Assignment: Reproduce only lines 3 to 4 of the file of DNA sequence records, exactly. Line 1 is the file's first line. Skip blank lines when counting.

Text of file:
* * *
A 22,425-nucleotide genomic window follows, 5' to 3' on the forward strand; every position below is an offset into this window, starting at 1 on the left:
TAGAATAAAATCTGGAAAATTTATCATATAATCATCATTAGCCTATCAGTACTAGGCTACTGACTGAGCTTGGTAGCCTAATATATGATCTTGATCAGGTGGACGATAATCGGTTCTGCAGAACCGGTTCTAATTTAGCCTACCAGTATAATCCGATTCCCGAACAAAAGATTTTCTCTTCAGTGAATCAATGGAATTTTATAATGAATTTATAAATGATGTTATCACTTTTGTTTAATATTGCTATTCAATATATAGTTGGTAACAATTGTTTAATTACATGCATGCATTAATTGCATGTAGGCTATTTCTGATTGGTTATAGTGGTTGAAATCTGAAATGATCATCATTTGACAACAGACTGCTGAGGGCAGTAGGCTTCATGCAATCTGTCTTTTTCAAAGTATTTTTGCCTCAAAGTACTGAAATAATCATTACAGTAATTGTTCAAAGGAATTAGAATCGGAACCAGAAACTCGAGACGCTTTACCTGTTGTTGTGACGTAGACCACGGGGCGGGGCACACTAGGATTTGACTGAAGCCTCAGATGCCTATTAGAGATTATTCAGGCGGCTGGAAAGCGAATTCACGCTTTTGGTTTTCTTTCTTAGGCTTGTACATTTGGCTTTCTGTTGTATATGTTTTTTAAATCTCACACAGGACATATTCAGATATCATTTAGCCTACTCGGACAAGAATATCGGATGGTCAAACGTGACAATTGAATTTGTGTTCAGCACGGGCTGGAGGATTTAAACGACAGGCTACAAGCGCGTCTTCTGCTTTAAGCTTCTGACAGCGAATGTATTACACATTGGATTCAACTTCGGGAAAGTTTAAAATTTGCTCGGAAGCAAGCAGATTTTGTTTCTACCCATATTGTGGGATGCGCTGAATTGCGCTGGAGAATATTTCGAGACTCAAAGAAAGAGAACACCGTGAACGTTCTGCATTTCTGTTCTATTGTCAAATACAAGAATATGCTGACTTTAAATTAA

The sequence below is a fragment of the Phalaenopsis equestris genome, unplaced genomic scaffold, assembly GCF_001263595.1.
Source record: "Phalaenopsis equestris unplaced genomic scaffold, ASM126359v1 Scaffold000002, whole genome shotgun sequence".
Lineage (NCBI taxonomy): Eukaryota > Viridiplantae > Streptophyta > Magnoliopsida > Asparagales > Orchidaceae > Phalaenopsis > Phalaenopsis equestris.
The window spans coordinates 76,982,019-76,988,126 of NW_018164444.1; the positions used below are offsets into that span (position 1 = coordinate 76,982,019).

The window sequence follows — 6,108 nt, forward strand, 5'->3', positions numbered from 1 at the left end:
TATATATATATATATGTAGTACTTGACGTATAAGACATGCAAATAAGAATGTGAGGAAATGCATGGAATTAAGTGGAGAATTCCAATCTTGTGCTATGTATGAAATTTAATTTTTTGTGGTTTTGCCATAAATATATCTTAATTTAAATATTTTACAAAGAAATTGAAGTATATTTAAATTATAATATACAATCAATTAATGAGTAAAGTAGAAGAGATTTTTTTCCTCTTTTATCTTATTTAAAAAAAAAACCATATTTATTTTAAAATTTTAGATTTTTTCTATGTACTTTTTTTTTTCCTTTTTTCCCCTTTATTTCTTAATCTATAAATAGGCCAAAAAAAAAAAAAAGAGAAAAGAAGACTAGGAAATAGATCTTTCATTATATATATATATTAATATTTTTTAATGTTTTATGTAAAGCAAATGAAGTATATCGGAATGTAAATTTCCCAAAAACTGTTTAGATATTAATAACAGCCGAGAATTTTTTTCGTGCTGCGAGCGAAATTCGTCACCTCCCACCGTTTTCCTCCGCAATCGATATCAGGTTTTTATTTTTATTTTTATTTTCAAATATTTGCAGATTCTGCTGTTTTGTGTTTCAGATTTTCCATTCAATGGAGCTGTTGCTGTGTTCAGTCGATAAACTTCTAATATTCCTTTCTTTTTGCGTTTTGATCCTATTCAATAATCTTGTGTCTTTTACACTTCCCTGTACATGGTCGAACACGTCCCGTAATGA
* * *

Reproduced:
The sequence below is a fragment of the Phalaenopsis equestris genome, unplaced genomic scaffold, assembly GCF_001263595.1.
Source record: "Phalaenopsis equestris unplaced genomic scaffold, ASM126359v1 Scaffold000002, whole genome shotgun sequence".